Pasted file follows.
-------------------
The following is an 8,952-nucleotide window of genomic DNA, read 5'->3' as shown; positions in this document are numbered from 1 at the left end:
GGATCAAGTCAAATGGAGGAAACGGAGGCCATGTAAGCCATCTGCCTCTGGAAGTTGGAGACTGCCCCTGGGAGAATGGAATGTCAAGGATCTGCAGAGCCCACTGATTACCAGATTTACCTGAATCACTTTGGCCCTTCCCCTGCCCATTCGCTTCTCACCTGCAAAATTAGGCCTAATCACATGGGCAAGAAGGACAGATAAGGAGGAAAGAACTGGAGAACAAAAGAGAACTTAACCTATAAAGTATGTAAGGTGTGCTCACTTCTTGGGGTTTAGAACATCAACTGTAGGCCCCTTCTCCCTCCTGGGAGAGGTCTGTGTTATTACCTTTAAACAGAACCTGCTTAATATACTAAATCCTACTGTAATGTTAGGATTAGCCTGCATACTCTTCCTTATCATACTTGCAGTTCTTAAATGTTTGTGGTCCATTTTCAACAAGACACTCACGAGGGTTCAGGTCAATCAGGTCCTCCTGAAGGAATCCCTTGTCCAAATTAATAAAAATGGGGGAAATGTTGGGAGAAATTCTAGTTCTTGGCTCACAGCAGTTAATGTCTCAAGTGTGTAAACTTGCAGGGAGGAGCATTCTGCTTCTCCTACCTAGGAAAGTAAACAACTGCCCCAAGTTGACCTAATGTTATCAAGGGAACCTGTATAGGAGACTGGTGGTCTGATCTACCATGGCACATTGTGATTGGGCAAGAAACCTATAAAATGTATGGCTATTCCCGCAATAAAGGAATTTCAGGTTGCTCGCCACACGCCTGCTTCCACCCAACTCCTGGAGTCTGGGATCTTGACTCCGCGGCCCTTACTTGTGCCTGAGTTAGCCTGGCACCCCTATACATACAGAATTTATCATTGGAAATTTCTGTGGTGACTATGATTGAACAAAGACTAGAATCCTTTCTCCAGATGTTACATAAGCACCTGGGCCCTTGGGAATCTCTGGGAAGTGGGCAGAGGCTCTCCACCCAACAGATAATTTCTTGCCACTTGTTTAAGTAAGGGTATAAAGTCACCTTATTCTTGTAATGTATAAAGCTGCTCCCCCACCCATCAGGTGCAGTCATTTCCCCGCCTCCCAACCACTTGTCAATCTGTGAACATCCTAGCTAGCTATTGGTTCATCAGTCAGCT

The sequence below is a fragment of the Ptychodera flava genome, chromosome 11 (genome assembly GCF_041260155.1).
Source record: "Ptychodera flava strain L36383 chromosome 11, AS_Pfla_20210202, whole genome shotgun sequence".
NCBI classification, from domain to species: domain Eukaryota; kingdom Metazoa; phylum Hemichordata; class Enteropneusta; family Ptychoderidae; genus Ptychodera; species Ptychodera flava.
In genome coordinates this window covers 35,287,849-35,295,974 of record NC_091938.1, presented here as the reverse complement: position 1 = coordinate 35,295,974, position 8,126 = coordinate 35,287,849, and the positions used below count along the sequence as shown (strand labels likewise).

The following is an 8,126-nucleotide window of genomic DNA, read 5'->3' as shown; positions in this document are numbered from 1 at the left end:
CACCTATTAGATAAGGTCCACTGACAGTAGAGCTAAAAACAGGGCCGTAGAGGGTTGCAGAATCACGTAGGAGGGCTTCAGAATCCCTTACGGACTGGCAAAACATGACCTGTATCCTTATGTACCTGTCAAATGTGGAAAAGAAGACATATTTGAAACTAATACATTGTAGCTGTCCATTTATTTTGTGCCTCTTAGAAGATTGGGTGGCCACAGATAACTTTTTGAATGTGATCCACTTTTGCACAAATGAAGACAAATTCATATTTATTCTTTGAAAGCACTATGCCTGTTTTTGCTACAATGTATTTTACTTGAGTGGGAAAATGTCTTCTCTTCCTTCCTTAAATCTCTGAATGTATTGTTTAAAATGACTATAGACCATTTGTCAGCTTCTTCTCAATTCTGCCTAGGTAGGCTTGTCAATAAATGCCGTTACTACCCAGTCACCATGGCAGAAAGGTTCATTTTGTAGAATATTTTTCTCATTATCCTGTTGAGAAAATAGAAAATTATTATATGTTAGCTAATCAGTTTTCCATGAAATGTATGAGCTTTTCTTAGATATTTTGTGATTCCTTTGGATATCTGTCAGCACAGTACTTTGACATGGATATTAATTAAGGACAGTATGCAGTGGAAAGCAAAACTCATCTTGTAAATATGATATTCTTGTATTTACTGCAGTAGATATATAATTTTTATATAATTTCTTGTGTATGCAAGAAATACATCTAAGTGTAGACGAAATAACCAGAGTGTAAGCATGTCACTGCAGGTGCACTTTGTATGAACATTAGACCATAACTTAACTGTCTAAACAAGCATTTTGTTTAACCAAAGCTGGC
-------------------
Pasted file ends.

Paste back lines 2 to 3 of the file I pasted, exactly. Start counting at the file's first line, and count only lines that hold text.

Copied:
GGATCAAGTCAAATGGAGGAAACGGAGGCCATGTAAGCCATCTGCCTCTGGAAGTTGGAGACTGCCCCTGGGAGAATGGAATGTCAAGGATCTGCAGAGCCCACTGATTACCAGATTTACCTGAATCACTTTGGCCCTTCCCCTGCCCATTCGCTTCTCACCTGCAAAATTAGGCCTAATCACATGGGCAAGAAGGACAGATAAGGAGGAAAGAACTGGAGAACAAAAGAGAACTTAACCTATAAAGTATGTAAGGTGTGCTCACTTCTTGGGGTTTAGAACATCAACTGTAGGCCCCTTCTCCCTCCTGGGAGAGGTCTGTGTTATTACCTTTAAACAGAACCTGCTTAATATACTAAATCCTACTGTAATGTTAGGATTAGCCTGCATACTCTTCCTTATCATACTTGCAGTTCTTAAATGTTTGTGGTCCATTTTCAACAAGACACTCACGAGGGTTCAGGTCAATCAGGTCCTCCTGAAGGAATCCCTTGTCCAAATTAATAAAAATGGGGGAAATGTTGGGAGAAATTCTAGTTCTTGGCTCACAGCAGTTAATGTCTCAAGTGTGTAAACTTGCAGGGAGGAGCATTCTGCTTCTCCTACCTAGGAAAGTAAACAACTGCCCCAAGTTGACCTAATGTTATCAAGGGAACCTGTATAGGAGACTGGTGGTCTGATCTACCATGGCACATTGTGATTGGGCAAGAAACCTATAAAATGTATGGCTATTCCCGCAATAAAGGAATTTCAGGTTGCTCGCCACACGCCTGCTTCCACCCAACTCCTGGAGTCTGGGATCTTGACTCCGCGGCCCTTACTTGTGCCTGAGTTAGCCTGGCACCCCTATACATACAGAATTTATCATTGGAAATTTCTGTGGTGACTATGATTGAACAAAGACTAGAATCCTTTCTCCAGATGTTACATAAGCACCTGGGCCCTTGGGAATCTCTGGGAAGTGGGCAGAGGCTCTCCACCCAACAGATAATTTCTTGCCACTTGTTTAAGTAAGGGTATAAAGTCACCTTATTCTTGTAATGTATAAAGCTGCTCCCCCACCCATCAGGTGCAGTCATTTCCCCGCCTCCCAACCACTTGTCAATCTGTGAACATCCTAGCTAGCTATTGGTTCATCAGTCAGCT

The sequence below is a fragment of the Ptychodera flava genome, chromosome 11 (genome assembly GCF_041260155.1).